In the same article, Mr. Fani-Kayode alluded to his filial respect and affection for Mr. Kayode Fayemi, who he described as a ‘brother.’ Further, he poured scorn on the leadership of APC; used some fruity language to describe the party and in one fell swoop, mutated the full meaning of the acronym, APC. This was unnecessary, and was neither elegant nor honourable of a man who previously was a minister of aviation.
The Idiom of the Story
Every human story is fragile, given that within it, is embedded the permission to sum it up. Headlines and summaries may have the unintended consequences of increasing this fragility of an already vulnerable story. With the foregoing, a certain level of fidelity is imperative to capture the moral of Ekiti election, given its significance to the average Nigerian--yearning for change--and the opposition party that recently set aside their differences in their determination to have a fighting chance against the ruling party.
In just one sentence, the idiom of Ekiti election can be summarised: change is not impossible, but it is an orphan, particularly in an ossified political landscape. A landscape where the only thing the current crop of politicians have bred in its numbers besides corruption is an enclave of Nigerian sehnsucht in their aspiration for an elusive better life. It was Machiavelli in The Prince who eloquently captured the forces against change; he may as well have been talking about the Nigerian political landscape.He said:
It ought to be remembered that there is nothing more difficult to take in hand, more perilous to conduct, or more uncertain in its success, than to take the lead in the introduction of a new order of things. Because the innovator has for enemies all those who have done well under the old conditions; and lukewarm defenders in those who may do well under the new. This coolness arises partly from fear of the opponents, who have the laws on their side, and partly from the incredulity of men, who do not readily believe in new things until they have had a long experience of them.
In Mr. Fayemi’s passion for the introduction of a new order, he may have unwittingly miscalculated the response of the forces that have benefitted from the old ways of doing politics in Nigeria and the incredulity of men who could not see beyond the fog of change, the rest is history.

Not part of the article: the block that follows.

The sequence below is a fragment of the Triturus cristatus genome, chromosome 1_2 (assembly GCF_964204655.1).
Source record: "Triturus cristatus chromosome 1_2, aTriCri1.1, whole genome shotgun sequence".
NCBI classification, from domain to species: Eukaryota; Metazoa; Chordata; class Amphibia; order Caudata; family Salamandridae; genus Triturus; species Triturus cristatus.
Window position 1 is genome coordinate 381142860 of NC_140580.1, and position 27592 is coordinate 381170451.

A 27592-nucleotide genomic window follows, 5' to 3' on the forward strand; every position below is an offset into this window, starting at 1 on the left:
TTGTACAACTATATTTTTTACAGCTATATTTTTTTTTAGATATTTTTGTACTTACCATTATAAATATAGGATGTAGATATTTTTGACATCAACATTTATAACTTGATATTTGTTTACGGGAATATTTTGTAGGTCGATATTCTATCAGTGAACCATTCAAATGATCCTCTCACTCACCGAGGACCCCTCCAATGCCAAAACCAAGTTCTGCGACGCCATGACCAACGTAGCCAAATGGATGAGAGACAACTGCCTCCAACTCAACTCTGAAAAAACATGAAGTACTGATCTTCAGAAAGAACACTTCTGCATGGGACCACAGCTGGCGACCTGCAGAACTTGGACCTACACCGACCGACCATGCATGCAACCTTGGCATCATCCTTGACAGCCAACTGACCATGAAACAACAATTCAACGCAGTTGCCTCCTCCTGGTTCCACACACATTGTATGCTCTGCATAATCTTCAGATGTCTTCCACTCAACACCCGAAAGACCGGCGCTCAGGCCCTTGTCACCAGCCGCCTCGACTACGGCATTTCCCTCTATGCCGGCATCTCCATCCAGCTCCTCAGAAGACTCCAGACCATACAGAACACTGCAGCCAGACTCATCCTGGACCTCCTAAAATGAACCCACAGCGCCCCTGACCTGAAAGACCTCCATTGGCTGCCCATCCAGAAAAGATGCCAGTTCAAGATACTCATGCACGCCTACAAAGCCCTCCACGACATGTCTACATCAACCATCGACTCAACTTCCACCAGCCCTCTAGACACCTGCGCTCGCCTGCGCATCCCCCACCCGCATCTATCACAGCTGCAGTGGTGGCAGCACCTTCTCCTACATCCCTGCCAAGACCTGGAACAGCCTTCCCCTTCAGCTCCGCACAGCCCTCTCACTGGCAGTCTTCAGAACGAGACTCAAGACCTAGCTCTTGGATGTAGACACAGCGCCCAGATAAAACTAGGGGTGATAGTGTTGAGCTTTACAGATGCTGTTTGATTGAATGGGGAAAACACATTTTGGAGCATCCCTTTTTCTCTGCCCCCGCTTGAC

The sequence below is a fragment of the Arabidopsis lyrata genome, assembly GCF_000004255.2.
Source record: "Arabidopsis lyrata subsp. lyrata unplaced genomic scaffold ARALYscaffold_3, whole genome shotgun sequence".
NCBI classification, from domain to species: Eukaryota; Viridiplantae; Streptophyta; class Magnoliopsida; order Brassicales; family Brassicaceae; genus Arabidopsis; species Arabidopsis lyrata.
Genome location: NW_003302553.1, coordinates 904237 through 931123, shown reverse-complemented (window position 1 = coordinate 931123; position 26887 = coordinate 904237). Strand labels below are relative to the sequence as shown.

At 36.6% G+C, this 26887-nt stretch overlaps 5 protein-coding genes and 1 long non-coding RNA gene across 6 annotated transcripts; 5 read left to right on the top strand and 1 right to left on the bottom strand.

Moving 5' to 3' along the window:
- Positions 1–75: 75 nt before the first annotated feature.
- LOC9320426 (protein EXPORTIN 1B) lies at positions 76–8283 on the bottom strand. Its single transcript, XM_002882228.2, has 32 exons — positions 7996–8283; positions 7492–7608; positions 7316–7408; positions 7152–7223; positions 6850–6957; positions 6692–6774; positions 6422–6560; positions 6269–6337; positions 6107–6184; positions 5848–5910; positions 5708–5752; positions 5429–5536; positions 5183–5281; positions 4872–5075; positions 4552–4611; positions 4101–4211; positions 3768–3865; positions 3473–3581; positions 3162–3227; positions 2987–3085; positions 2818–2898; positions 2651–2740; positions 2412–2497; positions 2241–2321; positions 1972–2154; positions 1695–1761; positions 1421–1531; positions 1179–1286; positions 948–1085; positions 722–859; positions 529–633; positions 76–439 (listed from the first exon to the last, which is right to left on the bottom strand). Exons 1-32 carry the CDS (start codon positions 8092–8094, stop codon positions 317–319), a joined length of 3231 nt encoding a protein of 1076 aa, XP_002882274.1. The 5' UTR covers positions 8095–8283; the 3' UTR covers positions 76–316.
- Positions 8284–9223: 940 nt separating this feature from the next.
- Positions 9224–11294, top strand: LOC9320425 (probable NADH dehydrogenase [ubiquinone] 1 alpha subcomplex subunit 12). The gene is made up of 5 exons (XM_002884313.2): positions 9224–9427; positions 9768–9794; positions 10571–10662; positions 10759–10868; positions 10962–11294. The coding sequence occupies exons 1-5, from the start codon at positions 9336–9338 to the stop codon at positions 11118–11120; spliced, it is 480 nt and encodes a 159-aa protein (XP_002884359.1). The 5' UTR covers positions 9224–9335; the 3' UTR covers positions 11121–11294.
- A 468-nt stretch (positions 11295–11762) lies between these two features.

The Economist aptly captured the morale of the story on their blog post Why Reform is so Hard (25 June 2014). It stated: Mr. Fayemi was one of the ‘most reform-minded and articulate governors’ and was ousted ‘by a populist who was once impeached following charges, albeit unproven, of embezzling public money.’ It went further, ‘Mr. Fayemi laid new roads, improved the university system, presented a plan to get more young people into job, created a social security scheme for the elderly and cut corruption wage payment to government [ghost] workers. But such reforms upset people with vested interest in the old political system.’
What is more to say? Mr. Fayemi challenged the old ways of doing politics because of his belief--the enclave of Nigerian sehnsucht in which aspiration for a better life remains a mirage was not consistent with dividends of democracy--and set out to reverse the democratic deficits that have plagued Nigeria. And what happened? Before the green shoots of democratic dividends were barely able to put down roots, the agents of the old system sowed thorns to choke life out of the tender shoots. And what did the Nigerian talking-heads do? They identified the symptoms, but mistook it as causation. In the field of psychiatry, it would be akin to rightly identifying some of the phenomenology and missing the underlying pervasive deep rooted psychopathology. Some of the talking-heads went as far as coining an idiolect--‘stomach infrastructure’--a phrase I dislike with every fabric of my being. They stated that it was Mr. Fayemi’s neglect of this “vital” infrastructure--a euphemism for favour culture with impunity--that was largely responsible for his ousting.